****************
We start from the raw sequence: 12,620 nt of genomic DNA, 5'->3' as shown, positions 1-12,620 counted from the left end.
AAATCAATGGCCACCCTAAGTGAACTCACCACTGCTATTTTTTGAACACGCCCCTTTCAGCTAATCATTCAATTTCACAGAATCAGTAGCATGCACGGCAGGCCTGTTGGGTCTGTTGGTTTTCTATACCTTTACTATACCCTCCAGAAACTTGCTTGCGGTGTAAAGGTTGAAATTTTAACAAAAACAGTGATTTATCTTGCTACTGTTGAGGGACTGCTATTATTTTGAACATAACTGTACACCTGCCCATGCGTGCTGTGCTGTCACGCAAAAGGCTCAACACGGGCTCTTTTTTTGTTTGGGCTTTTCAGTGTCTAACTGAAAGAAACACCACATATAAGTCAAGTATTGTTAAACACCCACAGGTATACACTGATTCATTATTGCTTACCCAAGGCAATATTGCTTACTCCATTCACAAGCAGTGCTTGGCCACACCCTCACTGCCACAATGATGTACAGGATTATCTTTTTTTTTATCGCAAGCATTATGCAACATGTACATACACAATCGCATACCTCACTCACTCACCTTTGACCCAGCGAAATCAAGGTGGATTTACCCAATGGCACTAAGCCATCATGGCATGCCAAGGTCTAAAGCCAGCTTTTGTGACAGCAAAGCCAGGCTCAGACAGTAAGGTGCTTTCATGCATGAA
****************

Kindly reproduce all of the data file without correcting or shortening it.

We start from the raw sequence: 12,620 nt of genomic DNA, 5'->3' as shown, positions 1-12,620 counted from the left end.
AAATCAATGGCCACCCTAAGTGAACTCACCACTGCTATTTTTTGAACACGCCCCTTTCAGCTAATCATTCAATTTCACAGAATCAGTAGCATGCACGGCAGGCCTGTTGGGTCTGTTGGTTTTCTATACCTTTACTATACCCTCCAGAAACTTGCTTGCGGTGTAAAGGTTGAAATTTTAACAAAAACAGTGATTTATCTTGCTACTGTTGAGGGACTGCTATTATTTTGAACATAACTGTACACCTGCCCATGCGTGCTGTGCTGTCACGCAAAAGGCTCAACACGGGCTCTTTTTTTGTTTGGGCTTTTCAGTGTCTAACTGAAAGAAACACCACATATAAGTCAAGTATTGTTAAACACCCACAGGTATACACTGATTCATTATTGCTTACCCAAGGCAATATTGCTTACTCCATTCACAAGCAGTGCTTGGCCACACCCTCACTGCCACAATGATGTACAGGATTATCTTTTTTTTTATCGCAAGCATTATGCAACATGTACATACACAATCGCATACCTCACTCACTCACCTTTGACCCAGCGAAATCAAGGTGGATTTACCCAATGGCACTAAGCCATCATGGCATGCCAAGGTCTAAAGCCAGCTTTTGTGACAGCAAAGCCAGGCTCAGACAGTAAGGTGCTTTCATGCATGAA